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Human Rights, Development and Global Justice Series

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SW1.17

King's College London

Somerset House East Wing

London

WC2R 2LS

United Kingdom

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Transitional Justice Legislation in Taiwan: A Tale of Two Governments By Ernest Caldwell

Abstract: Taiwan successfully, and peacefully, transitioned from authoritarian one-party rule into a constitutional democracy in the early 1990s, yet due to the island’s complex international status and fraught relationship with China, as well as a rather conservative government approach to post-authoritarian discourse on past human rights violations, there has been relatively little scholarly interest in Anglophone academia on Taiwanese transitional justice issues. Despite the dearth of extant analysis, the study of Taiwan’s unique experience offers important insights into the impact of localized post-transition political dynamics on governmental responses to human rights abuses of the past. This talk examines the influence of such post-democratization local conditions on the scope and language of transitional justice legislation during two phases of Taiwan’s legislative history. The first period runs from the initial steps towards democratization in 1987 until 2016. During this era, the former authoritarian Chinese Nationalist Party (KMT) managed to retain a majority voice in the elected legislature and dictate Taiwan’s pathway to transitional justice. The KMT was thus able to limit any legislation requiring accountability or the possibility of prosecution for past abuses perpetrated during the forty years in which the party held absolute power. The second period runs from January 2016 to the present, when the Democratic Progressive Party (DPP) succeeded in winning not only the presidency, but more importantly for the first time in Taiwan’s history it won an elected majority in the legislature. Victory in the legislature allows the current DPP government to actively pursue transitional justice legislation with minimal concern over interference from the KMT. Furthermore, the election leading up to 2016 reinvigorated transitional justice discourse in Taiwan and since the rise of the DPP, there have been numerous legislative bills related to transitional justice submitted by various groups, including the KMT. This talk will compare the language and scope of transitional justice legislation between these two legislative eras, as well as the impact of local political-social dynamics on their drafting and passage.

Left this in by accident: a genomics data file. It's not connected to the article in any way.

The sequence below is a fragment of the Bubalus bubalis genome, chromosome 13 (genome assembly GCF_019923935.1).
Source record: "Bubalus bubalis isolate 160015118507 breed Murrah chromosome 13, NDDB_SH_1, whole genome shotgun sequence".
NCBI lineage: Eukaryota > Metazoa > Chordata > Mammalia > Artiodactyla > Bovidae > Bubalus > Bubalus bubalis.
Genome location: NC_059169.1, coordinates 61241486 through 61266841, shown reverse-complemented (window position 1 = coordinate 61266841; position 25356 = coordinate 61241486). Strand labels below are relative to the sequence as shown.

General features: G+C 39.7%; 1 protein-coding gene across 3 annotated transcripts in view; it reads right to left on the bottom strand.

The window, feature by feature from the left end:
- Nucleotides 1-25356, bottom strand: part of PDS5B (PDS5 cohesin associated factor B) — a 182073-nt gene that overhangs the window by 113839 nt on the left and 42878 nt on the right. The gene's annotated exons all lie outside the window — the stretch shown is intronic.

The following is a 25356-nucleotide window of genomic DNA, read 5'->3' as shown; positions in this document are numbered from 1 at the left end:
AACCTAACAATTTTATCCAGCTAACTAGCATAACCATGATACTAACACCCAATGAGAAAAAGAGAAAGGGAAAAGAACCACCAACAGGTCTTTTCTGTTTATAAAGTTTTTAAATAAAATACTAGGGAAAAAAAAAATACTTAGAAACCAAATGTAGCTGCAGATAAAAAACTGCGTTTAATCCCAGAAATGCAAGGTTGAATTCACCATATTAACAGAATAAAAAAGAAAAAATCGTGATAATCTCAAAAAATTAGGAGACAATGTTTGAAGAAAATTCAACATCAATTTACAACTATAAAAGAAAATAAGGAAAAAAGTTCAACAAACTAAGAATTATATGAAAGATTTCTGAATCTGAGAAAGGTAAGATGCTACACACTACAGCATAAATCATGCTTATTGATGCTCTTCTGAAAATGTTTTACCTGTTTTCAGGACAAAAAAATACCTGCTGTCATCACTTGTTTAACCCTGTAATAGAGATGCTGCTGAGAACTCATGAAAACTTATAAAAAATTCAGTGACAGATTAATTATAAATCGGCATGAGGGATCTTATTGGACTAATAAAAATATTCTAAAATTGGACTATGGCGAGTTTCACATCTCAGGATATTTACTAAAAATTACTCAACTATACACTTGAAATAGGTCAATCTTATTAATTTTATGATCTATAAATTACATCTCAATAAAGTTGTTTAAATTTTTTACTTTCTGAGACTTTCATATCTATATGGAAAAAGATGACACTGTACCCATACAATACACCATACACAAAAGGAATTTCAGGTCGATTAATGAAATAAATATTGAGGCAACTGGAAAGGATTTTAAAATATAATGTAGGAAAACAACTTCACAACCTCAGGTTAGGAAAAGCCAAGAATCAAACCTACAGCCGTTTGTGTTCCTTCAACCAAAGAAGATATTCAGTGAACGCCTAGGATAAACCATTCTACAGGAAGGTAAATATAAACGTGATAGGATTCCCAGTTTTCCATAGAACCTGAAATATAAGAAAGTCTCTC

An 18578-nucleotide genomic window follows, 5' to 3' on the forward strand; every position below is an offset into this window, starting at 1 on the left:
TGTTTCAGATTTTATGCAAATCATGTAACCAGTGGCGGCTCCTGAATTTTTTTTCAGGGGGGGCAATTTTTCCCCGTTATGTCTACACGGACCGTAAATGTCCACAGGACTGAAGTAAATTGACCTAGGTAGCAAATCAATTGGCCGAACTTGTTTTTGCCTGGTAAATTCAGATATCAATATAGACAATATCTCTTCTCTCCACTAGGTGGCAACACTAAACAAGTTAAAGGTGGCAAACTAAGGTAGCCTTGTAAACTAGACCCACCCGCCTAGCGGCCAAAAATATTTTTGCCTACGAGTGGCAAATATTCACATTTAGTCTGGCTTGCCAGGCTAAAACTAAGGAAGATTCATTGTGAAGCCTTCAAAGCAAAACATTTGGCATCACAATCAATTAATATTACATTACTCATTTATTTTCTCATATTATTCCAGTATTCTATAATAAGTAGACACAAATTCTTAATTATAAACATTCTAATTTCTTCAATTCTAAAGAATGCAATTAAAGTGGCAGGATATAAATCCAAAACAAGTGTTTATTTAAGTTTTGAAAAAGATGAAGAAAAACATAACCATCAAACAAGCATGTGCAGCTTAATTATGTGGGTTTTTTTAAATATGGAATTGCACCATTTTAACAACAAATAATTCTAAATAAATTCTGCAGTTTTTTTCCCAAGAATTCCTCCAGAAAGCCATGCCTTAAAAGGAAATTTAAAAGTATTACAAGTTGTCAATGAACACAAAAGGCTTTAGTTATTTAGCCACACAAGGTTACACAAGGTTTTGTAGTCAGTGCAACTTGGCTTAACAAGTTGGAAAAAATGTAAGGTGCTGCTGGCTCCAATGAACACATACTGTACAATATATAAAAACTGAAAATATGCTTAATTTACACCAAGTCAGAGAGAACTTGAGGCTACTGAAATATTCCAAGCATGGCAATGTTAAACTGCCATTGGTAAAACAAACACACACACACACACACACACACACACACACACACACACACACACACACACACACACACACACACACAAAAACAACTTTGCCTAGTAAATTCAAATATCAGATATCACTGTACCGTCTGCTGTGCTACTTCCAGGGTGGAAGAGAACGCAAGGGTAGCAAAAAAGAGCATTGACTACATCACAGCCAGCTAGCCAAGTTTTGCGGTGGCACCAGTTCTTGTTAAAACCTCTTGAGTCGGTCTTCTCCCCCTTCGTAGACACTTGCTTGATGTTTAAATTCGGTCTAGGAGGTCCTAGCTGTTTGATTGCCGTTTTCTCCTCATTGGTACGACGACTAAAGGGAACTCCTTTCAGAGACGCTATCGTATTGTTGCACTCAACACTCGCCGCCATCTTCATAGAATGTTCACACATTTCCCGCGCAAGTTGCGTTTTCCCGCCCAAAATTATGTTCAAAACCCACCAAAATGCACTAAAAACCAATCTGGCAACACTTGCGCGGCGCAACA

About the speaker: Dr Ernest Caldwell [BA, MA, LLM, PHD] is Lecturer in Laws of China and Taiwan in the School of Law at SOAS, University of London. He has undergraduate and postgraduate degrees in sinology, legal history, and comparative law. Ernest is a legal historian with particular interests in the history of legal texts and legal writing and the history of constitutional law in China and Taiwan. He recently began a project on transitional justice in Taiwan. Ernest’s publications have appeared in several journals and edited volumes including, Law and History Review, Chicago-Kent Law Review, Early China, and University of Illinois Law Review. His first book, Writing Chinese Laws: The Forms and Functions of Statutes Found in the Qin Shuihudi Corpus will be published in 2018 as part of the Routledge Series in Asian Law.

Photo credit: Du Bin (杜斌)

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SW1.17

King's College London

Somerset House East Wing

London

WC2R 2LS

United Kingdom

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